By William C. Vantuono, Editor
More than a century ago, one of this magazine's chief editors remarked, “It may be true that experience is the best teacher. But a man is damned fool who cannot learn from anybody’s experience but his own.” This is perhaps the most important reason for a trade publication'“s existence, but it also applies to trade associations, and their annual expositions.
After 18 years at Railway Age, I've attended dozens of industry trade shows. In recent years, two observations have caught my attention. One comes from suppliers, who expend a lot of time and money on these events: “The turnout is a bit disappointing. There should be more of our customers here.” The other comes from the railroads: “There are far too many trade shows. We’re too busy and have far too little staff to send people to every one.’
Points well taken. What’s the solution, Railway Supply Institute, Railway Systems Suppliers, Inc., Railway Engineering-Maintenance Suppliers Association, and American Railway Engineering and Maintenance-of-way Association?
Here’s your answer, railroads and suppliers: Railway Interchange 2011, Minneapolis, Sept. 18-21, 2011. Everybody-RSI, RSSI, REMSA, and AREMA-in one location, at the same time. All the railroad disciplines-mechanical, C&S, engineering-under one roof (Minneapolis Convention Center) and at one outdoor facility (Canadian Pacific’s Humboldt Yard). New technology. A wide variety of technical sessions. Best of all, the opportunity to see firsthand what your colleagues are doing.
Railway Interchange 2011 will be the biggest, most important railway industry exposition since the massive trade shows held "“back in the day” in Chicago. It has been close to a half-century since we had one of these events in the U.S. We strongly suggest you start planning for it, because September 2011 will be upon us sooner than you think.
Railway Age’s own history is closely associated with such industry extravaganzas. In 1883, Chicago hosted the very first one, the month-long National Exposition of Railway Appliances, at the Inter-State Exposition Building, also known as the “Glass Palace” (where the Art Institute of Chicago now stands). The Exposition’s chief proponent and principal organizer was Railway Age President and Editor Elisha Hollingsworth Talbott, who joined forces with industry titans like George Westinghouse and George Pullman. The latter was responsible for building an opulent railroad car (pictured, below) for the Exposition.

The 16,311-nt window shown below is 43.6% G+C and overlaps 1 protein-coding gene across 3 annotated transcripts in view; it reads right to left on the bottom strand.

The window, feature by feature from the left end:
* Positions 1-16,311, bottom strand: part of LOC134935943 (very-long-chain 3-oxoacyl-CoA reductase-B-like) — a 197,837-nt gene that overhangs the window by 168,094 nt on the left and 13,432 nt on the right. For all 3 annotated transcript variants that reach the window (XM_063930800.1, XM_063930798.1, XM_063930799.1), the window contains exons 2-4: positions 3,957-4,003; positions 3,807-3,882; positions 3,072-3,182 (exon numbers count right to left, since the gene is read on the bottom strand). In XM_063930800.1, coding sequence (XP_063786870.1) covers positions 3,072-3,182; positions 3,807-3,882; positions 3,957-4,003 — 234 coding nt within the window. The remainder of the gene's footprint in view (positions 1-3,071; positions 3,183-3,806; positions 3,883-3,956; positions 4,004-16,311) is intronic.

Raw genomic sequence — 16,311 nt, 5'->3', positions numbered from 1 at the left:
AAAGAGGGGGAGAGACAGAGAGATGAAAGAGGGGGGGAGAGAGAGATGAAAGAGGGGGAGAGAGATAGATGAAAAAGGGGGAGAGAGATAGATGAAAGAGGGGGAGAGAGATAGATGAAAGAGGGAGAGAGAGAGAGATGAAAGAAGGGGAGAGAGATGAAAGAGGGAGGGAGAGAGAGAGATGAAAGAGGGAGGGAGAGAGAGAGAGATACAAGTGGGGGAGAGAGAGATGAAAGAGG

John H. White, Jr. wrote about this car in the Winter 2010 edition of Chicago History magazine: “The most elegant form of railway travel was represented by a private car named Railway Age. In an interview with a New York Sun reporter, George Pullman explained that the car was one of the most luxurious ever placed on a pair of trucks. The car incorporated the best-of-the-best wheels, paneling, and lamps. It was painted Talbott Blue, a special blend of exterior paint mixed by Sherwin, Williams & Company and named in honor of the Exposition’s secretary and chief organizer. The observation room was paneled in oak, the floor covered in velvet carpets. The parlor was mahogany with inlaid panels and carvings from rare woods imported from all over the world. The bedroom was paneled in maple, the floor covered with amaranth (a purplish red) carpet. It would cost $75,000 to reproduce the car, and it was given to Talbott as a thank you by the exhibitors. Talbott and his wife took the car on a trip to Yellowstone and the Pacific Northwest. But the gift was too expensive for him to keep up, so within a few years, he sold it back to the Pullman Company, where it was used as a rental car.”
I wonder what happened to Railway Age’s first and only Pullman car. If you happen to know, drop me a line at firstname.lastname@example.org.